As in the case of the first pillar insurance scheme, the employer is responsible for registering the employee, for deducting the contributions from the salary and for forwarding these sums to the pension scheme. As a rule, employees and employers pay the contributions in equal parts, whereby deviations are possible, depending upon the particular regulations. It is obligatory for all employees to be insured if their salary, subject to OASI contributions, is over CHF 20,880.00. Contributions are payable from the age of 18 onwards. In addition, retirement saving begins from the age of 24.
Occupational pension provisioning is provided by pension schemes that are comprehensively subject to the Occupational Pensions Act (Gesetz über die betriebliches Personalvorsorge – “BPVG”, German only) and are supervised by the Liechtenstein Financial Market Authority (“FMA”). Occupational pension schemes are required to have the legal form of a foundation. In Liechtenstein, occupational pension provisioning is based on funded schemes. In these, the future benefits of the pension schemes are funded in advance.
In-house pension scheme or collective foundation
As a rule, major companies have in-house pension schemes that manage the occupational pensions of their employees, and may also do this for other companies. Smaller companies tend to join a collective foundation. In these, each member employer represents an independent pension scheme. Different pension plans tend to exist in a collective foundation.
Entitlement to benefits
Employees who reach retirement age are entitled to an occupational pension in retirement. The statutory retirement age for men and women is 64. As in the case of the first pillar, occupational pension benefits may be drawn before the ordinary retirement age is reached. From the age of 60 onwards, insured persons are entitled to early retirement. Pension schemes are, however, entitled to offer their insured persons a lower pension age, which is why some pension schemes permit retirement pensions to be drawn from the age of 58. In the event of a premature withdrawal, the retirement assets will not have been fully accrued. The capital will be converted to a retirement pension using a lower conversion rate. This means a premature withdrawal results in lower retirement benefits.
In the event of a degree of disability of at least 40 percent, and if a pension is drawn from the state disability insurance scheme, the insured person is entitled to draw an occupational pension. In the event of disability before retirement age is reached, an annual disability pension amounting to at least 30 percent of the attributable salary must be insured. This rate applies in the event of full disability. In the case of partial disability, the rates may be set correspondingly lower. Pension schemes are also free to make provision for higher disability pensions in their regulations.
In the event of disability before retirement age is reached, children’s pensions amounting to at least 6 percent of the attributable salary must be insured. These are designed to mitigate the provisioning shortfall caused by the disability.
In the event of the death of an insured person, the pension scheme pays benefits to the survivors of the deceased party. Such schemes make provision for benefits to be paid to the surviving spouse or registered partner and children. In their regulations, pension schemes may extend the circle of beneficiaries of survivor’s benefits stipulated by law.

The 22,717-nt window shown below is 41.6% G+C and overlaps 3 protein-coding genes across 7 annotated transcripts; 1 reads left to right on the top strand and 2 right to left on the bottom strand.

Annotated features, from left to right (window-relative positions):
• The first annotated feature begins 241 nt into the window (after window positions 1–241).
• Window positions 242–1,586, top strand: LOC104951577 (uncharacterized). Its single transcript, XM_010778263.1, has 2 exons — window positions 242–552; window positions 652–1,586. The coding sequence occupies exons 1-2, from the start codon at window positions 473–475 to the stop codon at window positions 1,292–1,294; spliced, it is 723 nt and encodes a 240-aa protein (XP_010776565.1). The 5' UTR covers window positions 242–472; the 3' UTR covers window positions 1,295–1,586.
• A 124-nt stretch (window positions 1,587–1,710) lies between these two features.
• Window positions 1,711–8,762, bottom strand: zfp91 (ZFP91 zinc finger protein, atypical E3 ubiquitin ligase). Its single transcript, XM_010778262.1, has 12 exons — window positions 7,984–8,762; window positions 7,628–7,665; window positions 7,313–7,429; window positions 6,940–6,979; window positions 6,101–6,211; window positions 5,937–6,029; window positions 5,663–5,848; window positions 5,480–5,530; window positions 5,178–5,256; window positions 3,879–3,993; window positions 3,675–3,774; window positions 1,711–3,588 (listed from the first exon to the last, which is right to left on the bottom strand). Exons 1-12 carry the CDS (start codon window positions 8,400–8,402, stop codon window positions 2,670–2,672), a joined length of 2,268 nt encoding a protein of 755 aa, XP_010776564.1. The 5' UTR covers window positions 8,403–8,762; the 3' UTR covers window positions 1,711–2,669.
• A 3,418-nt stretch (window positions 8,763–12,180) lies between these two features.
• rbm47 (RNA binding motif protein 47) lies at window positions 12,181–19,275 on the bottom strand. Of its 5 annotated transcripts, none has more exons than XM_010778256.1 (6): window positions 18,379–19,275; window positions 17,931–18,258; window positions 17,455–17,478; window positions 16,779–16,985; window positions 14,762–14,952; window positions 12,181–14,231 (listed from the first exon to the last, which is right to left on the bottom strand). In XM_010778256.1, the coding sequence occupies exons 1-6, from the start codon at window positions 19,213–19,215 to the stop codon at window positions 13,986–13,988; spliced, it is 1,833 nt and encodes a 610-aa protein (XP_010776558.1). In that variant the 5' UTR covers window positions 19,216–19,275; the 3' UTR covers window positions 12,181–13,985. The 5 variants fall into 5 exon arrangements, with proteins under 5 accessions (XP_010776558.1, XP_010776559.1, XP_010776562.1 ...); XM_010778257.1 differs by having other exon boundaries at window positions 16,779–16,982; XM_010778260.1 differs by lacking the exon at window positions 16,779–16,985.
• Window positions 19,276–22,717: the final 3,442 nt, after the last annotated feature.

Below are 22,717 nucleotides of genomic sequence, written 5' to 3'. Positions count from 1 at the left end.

In the event of death before retirement age is reached, lifelong widow’s or widower’s pensions amounting to 18 percent of the attributable salary per annum and orphan’s pensions amounting in each case to 6 percent of the attributable salary must be insured as minimum benefits. In the event of the death of an insured person who has drawn a retirement or disability pension, the widow’s or widower’s pension shall amount to 60 percent of the retirement or disability pension latterly drawn by the deceased party, while the orphan’s pension shall in each case amount to 20 percent of the retirement or disability pension latterly drawn by the deceased party.
The widow’s/widower’s pension essentially constitutes a lifelong survivor’s pension. Alternatively, the entitlement of the surviving spouse to a widow’s or widower’s pension may be based on the obligation to support at least one child, or may be based upon the survivor’s own age and the duration of the marriage. In the event of the second entitlement grounds, the spouse must be aged at least 45 and the marriage must have lasted at least five years. If the surviving spouse does not fulfil any of these preconditions, an entitlement shall exist to a one-off settlement amounting to three annual pensions. Following the death of the divorced spouse, the other divorced spouse shall not be entitled to a survivor’s pension. Upon remarriage or the death of the widow or widower, the entitlement to a widow’s or widower’s pension shall expire. Registered partners are treated the same as married couples.
Old Age and Survivor’s Insurance provisions are additionally and analogously applicable to the entitlement to orphan’s pensions. The entitlement to an orphan’s pension expires once the orphan reaches the age of 18 or dies. In the case of children who are still in education or training, the entitlement to a pension shall continue until they graduate, although at the most until they reach the age of 25.
The following collective foundations are members of the Liechtenstein Pension Fund Association (Pensionskassenverband – “LPKV”):
- AXA Stiftung Betriebliche Vorsorge, Principality of Liechtenstein
- LLB Vorsorgestiftung für Liechtenstein
- BEVO Vorsorgestiftung in Liechtenstein
- Malbun Collective Foundation of Zürich Lebensversicherungs-Gesellschaft AG
- Stiftung Sozialfonds
- Stiftung Personalvorsorge Liechtenstein
Statutory basis (German only)